Fruit and Veggie Consumption May Prevent Premature Deaths

As if we needed one, yet another study confirms eating your fruits and veggies is good for your health

The study, Fruit and vegetable intake and the risk of cardiovascular disease, total cancer and all-cause mortality–a systematic review and dose-response meta-analysis of prospective studies, was published in the February 22, 2017 edition of the International Journal of Epidemiology.

What made this study somewhat unique is that it looked at the kinds of fruits and vegetables that corresponded with the most significant reduction in disease, as well as the correlation between the amount of vegetables and fruits consumed.

Apples/pears, citrus fruits, green leafy vegetables/salads and cruciferous vegetables corresponded with a lower rate of cardiovascular disease and mortality, while consumption of green-yellow vegetables and cruciferous vegetables showed a lower total cancer risk.

And although it is generally recommended that you consume five portions of fruit and vegetables daily, the most significant reductions in disease were associated with consuming ten portions a day. Given a portion is roughly defined as 2.8 ounces, that equals about 1.8 pounds.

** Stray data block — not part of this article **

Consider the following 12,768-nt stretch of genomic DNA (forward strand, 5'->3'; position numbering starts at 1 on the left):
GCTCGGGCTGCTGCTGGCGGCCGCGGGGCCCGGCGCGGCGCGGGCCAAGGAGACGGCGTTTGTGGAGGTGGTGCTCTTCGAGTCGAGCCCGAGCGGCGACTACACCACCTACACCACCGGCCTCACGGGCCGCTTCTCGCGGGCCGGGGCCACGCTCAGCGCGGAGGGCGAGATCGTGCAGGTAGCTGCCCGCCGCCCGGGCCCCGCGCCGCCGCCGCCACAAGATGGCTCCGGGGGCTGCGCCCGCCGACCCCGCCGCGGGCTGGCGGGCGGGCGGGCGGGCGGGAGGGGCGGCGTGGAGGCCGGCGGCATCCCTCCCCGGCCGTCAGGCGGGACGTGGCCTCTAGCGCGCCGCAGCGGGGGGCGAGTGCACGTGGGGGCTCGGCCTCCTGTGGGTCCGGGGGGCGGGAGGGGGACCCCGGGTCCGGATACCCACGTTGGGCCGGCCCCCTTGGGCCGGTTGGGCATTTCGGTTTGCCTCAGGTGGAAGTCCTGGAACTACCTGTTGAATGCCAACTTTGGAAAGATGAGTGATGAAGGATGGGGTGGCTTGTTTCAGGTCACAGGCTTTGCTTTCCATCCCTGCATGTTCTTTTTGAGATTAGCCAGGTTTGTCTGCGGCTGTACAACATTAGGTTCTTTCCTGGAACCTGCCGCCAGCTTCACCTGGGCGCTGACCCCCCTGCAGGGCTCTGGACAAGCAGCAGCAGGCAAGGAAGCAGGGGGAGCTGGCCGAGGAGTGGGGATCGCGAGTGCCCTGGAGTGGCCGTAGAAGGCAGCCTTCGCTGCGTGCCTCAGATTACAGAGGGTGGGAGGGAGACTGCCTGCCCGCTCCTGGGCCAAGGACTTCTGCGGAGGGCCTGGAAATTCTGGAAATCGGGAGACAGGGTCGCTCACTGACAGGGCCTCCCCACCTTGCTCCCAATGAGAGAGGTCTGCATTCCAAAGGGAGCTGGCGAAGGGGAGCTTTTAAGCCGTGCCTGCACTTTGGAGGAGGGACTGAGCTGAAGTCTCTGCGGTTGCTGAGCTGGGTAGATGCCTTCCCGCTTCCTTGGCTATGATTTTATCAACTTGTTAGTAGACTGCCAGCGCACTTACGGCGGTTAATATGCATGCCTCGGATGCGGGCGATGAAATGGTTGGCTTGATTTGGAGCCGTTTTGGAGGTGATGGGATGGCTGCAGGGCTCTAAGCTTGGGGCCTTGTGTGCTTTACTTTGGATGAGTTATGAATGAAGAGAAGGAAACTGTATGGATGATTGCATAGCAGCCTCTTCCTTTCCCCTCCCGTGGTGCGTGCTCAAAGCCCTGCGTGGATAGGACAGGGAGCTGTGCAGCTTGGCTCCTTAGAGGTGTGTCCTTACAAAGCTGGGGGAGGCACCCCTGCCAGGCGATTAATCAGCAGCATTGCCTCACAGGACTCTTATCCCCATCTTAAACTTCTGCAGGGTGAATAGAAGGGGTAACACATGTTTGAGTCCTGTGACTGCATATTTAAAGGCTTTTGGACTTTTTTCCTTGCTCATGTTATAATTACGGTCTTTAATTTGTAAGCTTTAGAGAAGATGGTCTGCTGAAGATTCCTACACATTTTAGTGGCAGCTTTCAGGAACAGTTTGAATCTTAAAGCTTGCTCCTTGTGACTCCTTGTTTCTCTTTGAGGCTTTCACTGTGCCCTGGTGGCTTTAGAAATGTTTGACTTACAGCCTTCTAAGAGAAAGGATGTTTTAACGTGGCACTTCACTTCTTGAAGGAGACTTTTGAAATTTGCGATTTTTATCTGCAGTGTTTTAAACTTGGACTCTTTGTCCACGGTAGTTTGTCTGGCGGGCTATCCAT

While that might sound like a lot, keep in mind water content makes up much of the weight. The average weight of a medium sized apple, for example, is 1/3 pound, or about 5.3 ounces. A 15.2 ounce name brand smoothie was found to contain (among other things) 2 1/2 apples, 2/3 of an orange and 2/3 of a banana, so drinking two a day could meet the studies recommendation.

The study concludes that it is conceivable that between 5.6 and 7.8 million premature deaths worldwide could be prevented with an adequate consumption of fruits and vegetables.

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